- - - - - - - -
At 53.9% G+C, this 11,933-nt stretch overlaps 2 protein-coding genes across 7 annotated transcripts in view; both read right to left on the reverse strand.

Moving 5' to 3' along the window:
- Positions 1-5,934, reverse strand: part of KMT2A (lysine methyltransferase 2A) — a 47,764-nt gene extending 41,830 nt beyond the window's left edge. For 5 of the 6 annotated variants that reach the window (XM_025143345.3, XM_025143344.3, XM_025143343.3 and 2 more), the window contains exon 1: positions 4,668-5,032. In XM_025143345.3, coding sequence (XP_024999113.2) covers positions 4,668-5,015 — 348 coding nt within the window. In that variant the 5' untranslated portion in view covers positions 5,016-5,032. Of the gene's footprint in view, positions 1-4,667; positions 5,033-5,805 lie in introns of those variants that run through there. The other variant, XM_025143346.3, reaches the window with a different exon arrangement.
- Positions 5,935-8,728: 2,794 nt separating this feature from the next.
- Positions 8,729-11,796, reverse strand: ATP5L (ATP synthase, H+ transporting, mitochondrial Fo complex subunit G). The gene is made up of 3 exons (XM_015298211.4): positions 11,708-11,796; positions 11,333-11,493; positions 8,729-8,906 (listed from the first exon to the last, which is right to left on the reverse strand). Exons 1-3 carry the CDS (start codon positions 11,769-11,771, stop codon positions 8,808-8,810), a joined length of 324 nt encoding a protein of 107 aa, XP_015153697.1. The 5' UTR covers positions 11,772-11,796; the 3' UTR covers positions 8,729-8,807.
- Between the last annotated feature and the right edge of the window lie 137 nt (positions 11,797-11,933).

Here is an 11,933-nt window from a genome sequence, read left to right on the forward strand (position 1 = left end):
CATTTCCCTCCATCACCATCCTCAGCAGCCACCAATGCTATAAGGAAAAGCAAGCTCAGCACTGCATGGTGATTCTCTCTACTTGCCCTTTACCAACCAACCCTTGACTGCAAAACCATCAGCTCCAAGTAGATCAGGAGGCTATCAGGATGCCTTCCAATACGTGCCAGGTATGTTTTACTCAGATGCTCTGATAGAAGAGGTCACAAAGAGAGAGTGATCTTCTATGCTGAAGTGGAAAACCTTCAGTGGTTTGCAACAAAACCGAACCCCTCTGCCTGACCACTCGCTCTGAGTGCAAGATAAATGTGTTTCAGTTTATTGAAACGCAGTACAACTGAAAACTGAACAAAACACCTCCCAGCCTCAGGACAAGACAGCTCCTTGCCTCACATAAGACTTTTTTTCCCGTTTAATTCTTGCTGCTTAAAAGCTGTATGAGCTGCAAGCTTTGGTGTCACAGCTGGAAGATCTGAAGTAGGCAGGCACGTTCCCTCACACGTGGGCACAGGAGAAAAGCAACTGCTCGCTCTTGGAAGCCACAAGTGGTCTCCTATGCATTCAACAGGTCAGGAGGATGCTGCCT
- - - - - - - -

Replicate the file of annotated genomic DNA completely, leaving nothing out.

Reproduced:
At 53.9% G+C, this 11,933-nt stretch overlaps 2 protein-coding genes across 7 annotated transcripts in view; both read right to left on the reverse strand.

Moving 5' to 3' along the window:
- Positions 1-5,934, reverse strand: part of KMT2A (lysine methyltransferase 2A) — a 47,764-nt gene extending 41,830 nt beyond the window's left edge. For 5 of the 6 annotated variants that reach the window (XM_025143345.3, XM_025143344.3, XM_025143343.3 and 2 more), the window contains exon 1: positions 4,668-5,032. In XM_025143345.3, coding sequence (XP_024999113.2) covers positions 4,668-5,015 — 348 coding nt within the window. In that variant the 5' untranslated portion in view covers positions 5,016-5,032. Of the gene's footprint in view, positions 1-4,667; positions 5,033-5,805 lie in introns of those variants that run through there. The other variant, XM_025143346.3, reaches the window with a different exon arrangement.
- Positions 5,935-8,728: 2,794 nt separating this feature from the next.
- Positions 8,729-11,796, reverse strand: ATP5L (ATP synthase, H+ transporting, mitochondrial Fo complex subunit G). The gene is made up of 3 exons (XM_015298211.4): positions 11,708-11,796; positions 11,333-11,493; positions 8,729-8,906 (listed from the first exon to the last, which is right to left on the reverse strand). Exons 1-3 carry the CDS (start codon positions 11,769-11,771, stop codon positions 8,808-8,810), a joined length of 324 nt encoding a protein of 107 aa, XP_015153697.1. The 5' UTR covers positions 11,772-11,796; the 3' UTR covers positions 8,729-8,807.
- Between the last annotated feature and the right edge of the window lie 137 nt (positions 11,797-11,933).

Here is an 11,933-nt window from a genome sequence, read left to right on the forward strand (position 1 = left end):
CATTTCCCTCCATCACCATCCTCAGCAGCCACCAATGCTATAAGGAAAAGCAAGCTCAGCACTGCATGGTGATTCTCTCTACTTGCCCTTTACCAACCAACCCTTGACTGCAAAACCATCAGCTCCAAGTAGATCAGGAGGCTATCAGGATGCCTTCCAATACGTGCCAGGTATGTTTTACTCAGATGCTCTGATAGAAGAGGTCACAAAGAGAGAGTGATCTTCTATGCTGAAGTGGAAAACCTTCAGTGGTTTGCAACAAAACCGAACCCCTCTGCCTGACCACTCGCTCTGAGTGCAAGATAAATGTGTTTCAGTTTATTGAAACGCAGTACAACTGAAAACTGAACAAAACACCTCCCAGCCTCAGGACAAGACAGCTCCTTGCCTCACATAAGACTTTTTTTCCCGTTTAATTCTTGCTGCTTAAAAGCTGTATGAGCTGCAAGCTTTGGTGTCACAGCTGGAAGATCTGAAGTAGGCAGGCACGTTCCCTCACACGTGGGCACAGGAGAAAAGCAACTGCTCGCTCTTGGAAGCCACAAGTGGTCTCCTATGCATTCAACAGGTCAGGAGGATGCTGCCT